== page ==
While this is an important issue, and I'm glad Brian is pointing it out, there remains a good deal of risk due simply to extensions with vulnerabilities in them. Since extensions often process data from untrusted sources into other actions, people who control web content can exploit vulnerabilities in extensions. In some cases, this leads to arbitrary code execution.

random walk> Answer: to Linux or BSD.

This is 100% wrong. I mean, Linux and BSD are certainly superior choices for the general security problem, but in this case they are no help at all. Extensions are written in Javascript and chrome, which are completely platform independent. The only benefit, extension-wise, to not using Windows in this particular scenario is that an extension that invokes an external program will have to be written slightly differently to complete an attack on any other OS, but this is not difficult, and an attack against an extension can easily be polymorphous enough to handle this.

Posted by: antibozo | May 30, 2007 12:06 PM | Report abuse

You can run Firefox in "Safe-mode" without any extensions/add-ons if you are worried about this. This shortcut is installed by default next to the regular Firefox one, at least on Windows. I use Firefox like this when I'm working on things that I really don't want hijacked, as the add-ons are more likely to be hijackable than Firefox itself.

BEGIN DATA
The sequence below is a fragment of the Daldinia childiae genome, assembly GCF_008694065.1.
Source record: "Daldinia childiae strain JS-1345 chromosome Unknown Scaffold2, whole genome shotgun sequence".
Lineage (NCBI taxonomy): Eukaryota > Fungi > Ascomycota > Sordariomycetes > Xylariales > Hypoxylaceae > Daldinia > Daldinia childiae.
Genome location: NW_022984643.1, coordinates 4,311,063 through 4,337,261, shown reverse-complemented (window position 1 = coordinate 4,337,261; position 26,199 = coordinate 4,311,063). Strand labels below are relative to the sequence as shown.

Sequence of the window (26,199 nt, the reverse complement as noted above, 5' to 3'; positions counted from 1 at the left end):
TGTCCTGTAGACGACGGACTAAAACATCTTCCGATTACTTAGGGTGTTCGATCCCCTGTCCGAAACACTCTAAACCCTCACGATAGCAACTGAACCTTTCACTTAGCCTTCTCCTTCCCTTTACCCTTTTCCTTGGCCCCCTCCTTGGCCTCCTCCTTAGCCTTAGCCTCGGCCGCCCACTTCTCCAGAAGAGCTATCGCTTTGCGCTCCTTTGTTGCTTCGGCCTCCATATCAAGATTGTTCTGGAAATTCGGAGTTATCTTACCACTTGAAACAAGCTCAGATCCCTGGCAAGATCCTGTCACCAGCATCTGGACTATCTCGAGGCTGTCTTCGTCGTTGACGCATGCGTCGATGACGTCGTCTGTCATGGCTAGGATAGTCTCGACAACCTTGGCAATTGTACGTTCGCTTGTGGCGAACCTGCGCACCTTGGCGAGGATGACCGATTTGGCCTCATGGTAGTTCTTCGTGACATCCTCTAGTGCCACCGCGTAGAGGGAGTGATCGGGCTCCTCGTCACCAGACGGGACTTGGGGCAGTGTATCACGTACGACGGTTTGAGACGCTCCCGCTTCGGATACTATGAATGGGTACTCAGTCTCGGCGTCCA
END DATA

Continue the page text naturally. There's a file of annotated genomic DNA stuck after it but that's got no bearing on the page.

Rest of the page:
Posted by: Wilbur | May 30, 2007 12:14 PM | Report abuse

I think this gets to a point that Microsoft got right before it got it horribly wrong. The ActiveX debacle happened for two reasons: 1) Microsoft purposely un-sandboxed IE to let it serve as a Windows-centric development platform to compete with Java
2) Microsoft assumed (this being the mid-to-late 90s, when public-key encryption was just being adopted by mainstream businesses) that some sensible code/executable-signing mechanism would come forth so that people could sign code based on trust networks. The trust networks part turned out to be waaaaay more difficult that MS presumed. So ActiveX controls basically can be installed untrammeled.

Firefox, though thankfully less deeply embedded into the OS is now running into the same problem. Either the Internet develops a trusted authority to manage installation of things that can see any sort of personal (i.e. useful) data or all code has to be complete sandbox for seeing any useful data, or you'll end up with the same attack vector.

The problem seems to be that the trust network concept became subject to a closed-standard control battle that other parts of the Internet were born early enough to miss (e.g. DNS, TCP/IP, etc. - all basically open standards). This needs to be run by IETF or someone similar, not by Verisign/Microsoft or Google/CA or whatever. The fact that the descendent of DomainKeys has moved towards adoption is fairly promising, but we're still a long way from where we need to be.

Posted by: Eric E | May 30, 2007 12:28 PM | Report abuse